During his 30-year reign in Iraq, Saddam Hussein repeatedly plunged the country into war, even transforming an ancestral marshland some say is the “historical” Garden of Eden into a battleground.
To punish political enemies, Hussein built canals with names such as Mother of Battles to drain water from marshlands and sap the lifeblood of the Marsh Arabs, a community of indigenous Iraqis who depended on the swamp to survive.
An ecosystem twice the size of the Everglades became a desert of salt and sand. The Marsh Arabs scattered and became farmers and refugees.
But in 2003, a civil engineer and Iraqi immigrant living in Orange County moved back to Iraq to launch an ambitious environmental engineering project: reflood the marshes and bring back the Marsh Arabs.
On Monday, Azzam Alwash received the Goldman Environmental Prize for his work. It’s one of six $150,000 awards that go to grass-roots environmental activists each year.
Alwash’s efforts have helped restore about half the original spread of marshlands, and Marsh Arabs are starting to return in greater numbers.
Alwash said the marshlands are also poised to become Iraq’s first national park. Officials are planning ecotourism centers and a nature guide training program.
Alwash received the prize because he made environmental protection a priority in the most unlikely of settings, said Lorrae Rominger, executive director of the Goldman Environmental Prize.
“To bring environmental protection to the forefront in war-torn Iraq, where people are focused on restoring peace and staying alive, that would seem an impossible challenge, but not to Azzam,” Rominger said.
The project, which uses flow regulators to mechanically reflood the marshes each year, cost about $100 million to complete.
Funding came from local Iraqis and international sources.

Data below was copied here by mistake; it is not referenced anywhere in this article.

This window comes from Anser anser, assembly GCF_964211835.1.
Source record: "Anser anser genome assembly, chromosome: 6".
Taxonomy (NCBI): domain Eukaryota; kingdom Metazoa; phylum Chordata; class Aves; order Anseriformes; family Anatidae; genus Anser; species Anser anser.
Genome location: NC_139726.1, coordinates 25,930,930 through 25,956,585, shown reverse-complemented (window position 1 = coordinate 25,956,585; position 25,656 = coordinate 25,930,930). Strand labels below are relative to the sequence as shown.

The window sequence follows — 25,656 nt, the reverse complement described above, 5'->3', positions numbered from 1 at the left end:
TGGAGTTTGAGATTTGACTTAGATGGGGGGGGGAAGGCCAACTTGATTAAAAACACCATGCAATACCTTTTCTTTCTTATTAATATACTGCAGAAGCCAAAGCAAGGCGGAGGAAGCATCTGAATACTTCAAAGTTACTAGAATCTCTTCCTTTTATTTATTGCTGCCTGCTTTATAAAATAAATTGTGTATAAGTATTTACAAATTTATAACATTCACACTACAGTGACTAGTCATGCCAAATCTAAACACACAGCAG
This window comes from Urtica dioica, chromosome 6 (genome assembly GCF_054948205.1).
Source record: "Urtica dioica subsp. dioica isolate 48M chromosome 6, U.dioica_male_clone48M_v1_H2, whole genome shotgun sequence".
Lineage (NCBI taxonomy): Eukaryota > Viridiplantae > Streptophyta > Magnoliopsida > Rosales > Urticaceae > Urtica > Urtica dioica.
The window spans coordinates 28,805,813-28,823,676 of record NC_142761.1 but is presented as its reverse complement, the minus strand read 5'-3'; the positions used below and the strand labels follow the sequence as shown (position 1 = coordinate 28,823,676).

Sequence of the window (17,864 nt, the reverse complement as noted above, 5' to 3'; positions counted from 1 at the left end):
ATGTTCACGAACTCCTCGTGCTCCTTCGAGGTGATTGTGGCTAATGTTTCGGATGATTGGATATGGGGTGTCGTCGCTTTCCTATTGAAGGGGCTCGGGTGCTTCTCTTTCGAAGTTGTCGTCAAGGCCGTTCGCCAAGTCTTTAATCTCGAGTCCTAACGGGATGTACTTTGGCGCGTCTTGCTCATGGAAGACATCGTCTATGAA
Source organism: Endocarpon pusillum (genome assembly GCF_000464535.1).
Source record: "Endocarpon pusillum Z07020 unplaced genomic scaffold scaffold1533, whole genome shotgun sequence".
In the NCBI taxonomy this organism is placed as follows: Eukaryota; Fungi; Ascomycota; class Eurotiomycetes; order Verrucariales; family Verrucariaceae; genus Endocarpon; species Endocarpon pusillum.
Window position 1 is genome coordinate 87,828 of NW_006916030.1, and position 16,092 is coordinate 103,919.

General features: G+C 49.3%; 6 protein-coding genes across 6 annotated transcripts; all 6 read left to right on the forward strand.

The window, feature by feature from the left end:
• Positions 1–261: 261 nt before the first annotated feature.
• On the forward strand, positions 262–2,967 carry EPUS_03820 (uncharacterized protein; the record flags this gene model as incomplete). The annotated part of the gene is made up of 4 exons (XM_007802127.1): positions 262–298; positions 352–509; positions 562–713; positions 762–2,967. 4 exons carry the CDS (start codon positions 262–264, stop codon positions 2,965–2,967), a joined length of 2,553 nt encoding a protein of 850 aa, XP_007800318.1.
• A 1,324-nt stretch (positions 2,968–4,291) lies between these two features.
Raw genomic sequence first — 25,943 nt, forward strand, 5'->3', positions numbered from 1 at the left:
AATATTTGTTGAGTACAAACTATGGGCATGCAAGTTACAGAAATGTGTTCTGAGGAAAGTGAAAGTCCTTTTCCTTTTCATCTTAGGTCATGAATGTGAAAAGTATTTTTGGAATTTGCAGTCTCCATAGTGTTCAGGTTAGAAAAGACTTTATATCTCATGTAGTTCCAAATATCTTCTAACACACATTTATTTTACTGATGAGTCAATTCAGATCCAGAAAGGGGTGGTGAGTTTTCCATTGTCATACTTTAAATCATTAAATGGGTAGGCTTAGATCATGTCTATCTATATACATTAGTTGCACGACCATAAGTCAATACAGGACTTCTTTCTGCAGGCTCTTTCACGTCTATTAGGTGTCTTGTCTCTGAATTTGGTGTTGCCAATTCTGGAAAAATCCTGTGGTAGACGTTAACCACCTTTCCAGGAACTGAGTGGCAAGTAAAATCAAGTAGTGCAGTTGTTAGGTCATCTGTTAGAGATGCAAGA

To gain the support of officials and sponsors, Alwash said he couched his argument in terms of the intrinsic value of services the marshlands could provide.
“This is environment in the service of humanity,” Alwash said. “The marshes are an engine of economy.”
He boated the reed-lined waterways of the marsh with his father as a child. It was a “verdant, green Eden,” he said.
Those marshlands will never be fully restored. Upstream dams of the Euphrates and Tigris rivers have forever altered flooding patterns that were an annual “drumbeat of the symphony of biodiversity,” Alwash said.
“It’s forever going to be a managed wetlands,” he said.
Alwash said he wants to use the money from the prize to advocate for more cooperative water policies between Iraq and Turkey.
“I want to change the dialogue from “whose water this is” to how we can cope with the issues together,” he said.
Alwash vividly remembers his first return to the marshes in 2003. Where before reeds extended to the sky and fish darted in clear water, he found only dust and brackish water. But he also came across a Marsh Arab erecting a hut in a parched clearing, a trickle of water running nearby.
“Why did you return?” Alwash asked the man.
The man’s answer could have been his own, Alwash said.